How does eating crickets sound to you? You might be surprised to find out how good they are.
As a longtime demi-vegetarian (I eat fish but not meat), I was slightly concerned about eating insects. However, I’m aware that insects are said to be the food of the future (the way we’re going to feed billions of humans in years to come) and decided that in the interests of research I’d go for it—and, actually, the brownie just tasted like brownie. There was no way of telling that it was made from cricket flour.
I was particularly interested in the cricket flour because my reason for giving up eating meat some 35 years ago was to do with the inefficiency of feeding animals in order to eat their meat. Eating insects, as is done across the world—though rarely in western Europe or the US—is extremely efficient from this point of view: most of a cricket is digestible; there’s less food waste, less water usage and less air and water pollution than rearing cattle; and a lower risk of inter-species disease transmission.
To see what I mean about efficiency, take the figures from Gathr about what is needed to make 1lb of meat to feed humans:
- crickets need 100lbs of feed, while the cow needs 1250lbs of feed
- crickets need 4litres of water, while the cow needs 9000litres of water.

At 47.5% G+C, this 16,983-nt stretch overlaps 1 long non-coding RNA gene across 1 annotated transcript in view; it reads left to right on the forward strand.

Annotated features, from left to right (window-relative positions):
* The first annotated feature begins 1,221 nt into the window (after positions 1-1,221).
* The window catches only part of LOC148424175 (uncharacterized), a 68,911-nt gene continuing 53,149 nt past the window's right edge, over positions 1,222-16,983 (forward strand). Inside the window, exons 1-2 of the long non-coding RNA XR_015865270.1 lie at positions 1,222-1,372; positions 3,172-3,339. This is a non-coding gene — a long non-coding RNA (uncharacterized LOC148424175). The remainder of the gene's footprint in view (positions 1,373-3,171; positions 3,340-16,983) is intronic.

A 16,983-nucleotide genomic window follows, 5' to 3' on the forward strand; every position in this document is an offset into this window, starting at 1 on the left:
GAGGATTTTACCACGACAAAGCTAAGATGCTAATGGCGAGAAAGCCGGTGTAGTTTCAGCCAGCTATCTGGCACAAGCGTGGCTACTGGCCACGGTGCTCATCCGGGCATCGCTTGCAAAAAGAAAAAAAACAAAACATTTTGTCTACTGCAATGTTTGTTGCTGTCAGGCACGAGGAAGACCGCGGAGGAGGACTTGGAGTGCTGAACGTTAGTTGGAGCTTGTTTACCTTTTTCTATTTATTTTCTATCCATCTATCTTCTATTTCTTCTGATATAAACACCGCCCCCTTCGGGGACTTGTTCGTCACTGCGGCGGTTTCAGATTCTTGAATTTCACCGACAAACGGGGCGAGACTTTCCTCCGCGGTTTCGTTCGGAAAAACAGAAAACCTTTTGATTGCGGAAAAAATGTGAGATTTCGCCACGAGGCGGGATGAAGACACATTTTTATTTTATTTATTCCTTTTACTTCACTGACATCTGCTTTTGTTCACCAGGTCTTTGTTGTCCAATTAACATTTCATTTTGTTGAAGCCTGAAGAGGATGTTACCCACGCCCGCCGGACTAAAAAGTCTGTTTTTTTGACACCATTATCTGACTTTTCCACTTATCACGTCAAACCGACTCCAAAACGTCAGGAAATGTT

Crickets are also very good for you: high in good quality protein, iron, vitamin b and omega oils but low in fat. And protein intake is a big topic in our house at the moment, as the gym takes up ever more of our spare time…
The Crobar site describes the proportion of protein in 100 calories for each of crickets and cows (a slightly unusual way of displaying the numbers):
- if you ate 100 calories of crickets, you’d have eaten 15g of protein and 4g of fat
- if you ate 100 calories of beef, you’d have eaten 11g of protein, and 8g of fat.
Eating crickets begins to sound really sensible, doesn’t it? So if you’re looking for a healthy snack, the Crobar options seem to be a good idea.
The Crobars are gluten free, dairy free, grain free, soy free and GMO free. However, the FAQ on the Crobar site do warn that if you are allergic to shellfish/crustaceans, it is safer not to eat insects either.
Crobars come in two flavours: cacao or peanut. You can also buy cricket flour so you can do your own baking – that’s what the brownies were made of – and it is gluten free. Note, though, that the recipes on the Crobar website are not necessarily all gluten free (remember to check all the ingredients).
So what do you think? Tempted?
I’ve written a book summarising what we’ve learnt over 20 years of dealing with the gluten free diet, and it might be just what you’re looking for. It packs the lessons we’ve learned into what I hope is a helpful and straightforward guidebook. It’s available on Amazon, as a paperback or for your Kindle…